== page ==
What Can The Coronavirus Teach Us About Human Kindness?


Today, we learnt that Sally and David Abel who were among 74 British nationals quarantined on board the Diamond Princess cruise ship off Yokohama, Japan had tested positive for the Coronavirus. Their frustration with the British Foreign Office for not being able to get them off the cruise ship and home was obvious, particularly in the light of the fact that American passengers had been repatriated only the day before. The sudden appearance of this hitherto unknown virus remains something of a mystery, but its ability to spread quickly from person to person before symptoms became obvious was alarming – hence the need for a recommended 14 day quarantine period. The problem is that while the vast majority of people will only experience a mild illness, a few (currently 3%) can become critically ill, usually those who are already elderly and frail with respiratory problems, or health workers who have been exposed to the virus over a lengthy and sustained period. Despite the draconian measures, the Chinese have been largely praised for their handling of the situation and even here in the UK, Parliament has passed measures allowing the Police to force those at risk of coronavirus into quarantine, with the Health Secretary warning that the spread of the virus is a ‘serious and imminent threat’ to the British public. So should we be alarmed?

Well yes and no! We shouldn’t be alarmed i.e. panic, but we should be concerned – and our response should be kind, careful and considerate. Should it become evident that we have the coronavirus within our community, we shouldn’t be alarmist, but we should take care not to cough, splutter and sneeze over one another. We should be disciplined when it comes to our personal hygiene, washing hands etc and sufferers should be willing to self-isolate themselves and contact their GP by telephone as soon as they feel poorly.

In many ways these simple but profound measures may be viewed as wise and prudent acts of kindness which demonstrate a natural and loving concern for one another as well as for one’s self. Whereas the situation could be so easily exasperated if we mistakenly think that we are somehow immune to the illness or that it’s someone else’s problem. Christians will immediately see the significance of the Biblical command to not only love God but to love one’s neighbour as one’s self (Luke 10.27) in such circumstances, because it’s only by paying due regard to each aspect of this command (neighbour and self) that we can truly look after each other and protect our communities.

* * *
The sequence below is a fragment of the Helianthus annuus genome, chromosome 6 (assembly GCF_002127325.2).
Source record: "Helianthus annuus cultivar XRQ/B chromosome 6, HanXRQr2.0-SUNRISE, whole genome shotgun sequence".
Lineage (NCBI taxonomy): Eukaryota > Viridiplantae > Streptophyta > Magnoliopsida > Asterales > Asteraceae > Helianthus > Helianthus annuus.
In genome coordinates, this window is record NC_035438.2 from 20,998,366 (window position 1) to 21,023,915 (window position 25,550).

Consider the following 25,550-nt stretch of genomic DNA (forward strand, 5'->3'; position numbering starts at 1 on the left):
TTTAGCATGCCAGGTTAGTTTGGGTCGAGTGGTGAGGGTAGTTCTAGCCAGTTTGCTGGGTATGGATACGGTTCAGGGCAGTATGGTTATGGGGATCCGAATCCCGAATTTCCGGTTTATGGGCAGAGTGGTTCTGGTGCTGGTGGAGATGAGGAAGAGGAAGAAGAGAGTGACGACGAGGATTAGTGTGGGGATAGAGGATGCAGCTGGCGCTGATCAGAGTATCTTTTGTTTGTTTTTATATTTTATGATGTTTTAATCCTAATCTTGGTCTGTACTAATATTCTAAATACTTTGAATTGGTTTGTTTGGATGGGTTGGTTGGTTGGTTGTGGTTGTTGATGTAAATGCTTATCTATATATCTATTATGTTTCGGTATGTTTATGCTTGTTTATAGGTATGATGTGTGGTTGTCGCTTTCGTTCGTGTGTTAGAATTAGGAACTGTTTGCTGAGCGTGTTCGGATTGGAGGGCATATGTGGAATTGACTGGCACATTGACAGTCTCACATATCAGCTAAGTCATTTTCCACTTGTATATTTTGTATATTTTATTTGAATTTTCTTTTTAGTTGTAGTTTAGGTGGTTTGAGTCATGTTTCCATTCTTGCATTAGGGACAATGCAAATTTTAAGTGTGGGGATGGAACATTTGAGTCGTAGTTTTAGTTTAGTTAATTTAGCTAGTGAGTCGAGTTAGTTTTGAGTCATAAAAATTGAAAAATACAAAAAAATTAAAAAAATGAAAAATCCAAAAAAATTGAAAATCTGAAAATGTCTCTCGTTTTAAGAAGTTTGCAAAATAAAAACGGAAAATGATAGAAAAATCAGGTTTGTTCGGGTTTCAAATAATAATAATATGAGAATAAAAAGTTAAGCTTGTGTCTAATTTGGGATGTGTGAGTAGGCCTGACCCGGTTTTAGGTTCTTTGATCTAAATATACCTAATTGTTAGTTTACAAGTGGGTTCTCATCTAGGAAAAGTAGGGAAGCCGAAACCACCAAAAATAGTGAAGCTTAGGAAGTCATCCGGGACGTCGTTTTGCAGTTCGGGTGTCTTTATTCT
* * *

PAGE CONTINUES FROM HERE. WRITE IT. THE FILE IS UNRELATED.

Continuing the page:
Blessed are those who have regard for the weak; the Lord delivers them in times of trouble. Psalm 41.1

Published by

Stephen Thorp

Rector of Necton, Holme Hale, North & South Pickenham with Houghton on the Hill

4 thoughts on “What Can The Coronavirus Teach Us About Human Kindness?”

  1. Unfortunately, whilst one can agree with the exhortations to raise and maintain habits of public hygiene, it is our human-ness which often gets in the way.
    Human beings are tribal.
    Most of us are much more comfortable as part of the majority, because it means we won’t stand out as ‘different’, we won’t have to explain why we aren’t following the Herd, and perhaps most importantly we won’t be lonely or shunned or ridiculed. (I think that’s why God chose certain people to be His prophets as it often involved rejection!)
    So in human society we look to our Leaders to tell us what to do in a crisis. That gives us a sense of direction, it gives us security as in still being part of ‘the Herd’, and it gives us someone to blame if the Leaders got it wrong…

    Liked by 1 person

    1. Yes, we are indeed very human and we don’t always act even in our own best interests – let alone somebody else’s! But however tempting a ‘herd’ mentality might be at the end of the day we are all responsible for our actions. The Biblical commandment to ‘love God and your neighbour as yourself’ suggests that God also expects us to take that responsibility seriously. In the light of present concerns about the Coronavirus we should do all that we can to be careful and disciplined about our personal hygiene or we will only exacerbate the problem and will have to accept our own fair share of the blame.


  2. Hmmm.. yes if we put the Lord first in our lives, we know that we should take our responsibilities seriously. But as regards the Coronavirus although personal hygiene is always important,I understood this particular virus is airborne?


    1. Yes, once again your are right! It is an airborne virus, but also spread through people’s cough’s and sneezes and putting their hands to their mouths etc. Which is why the washing of hands and other surfaces has a large part to play in containing the spread of the disease.


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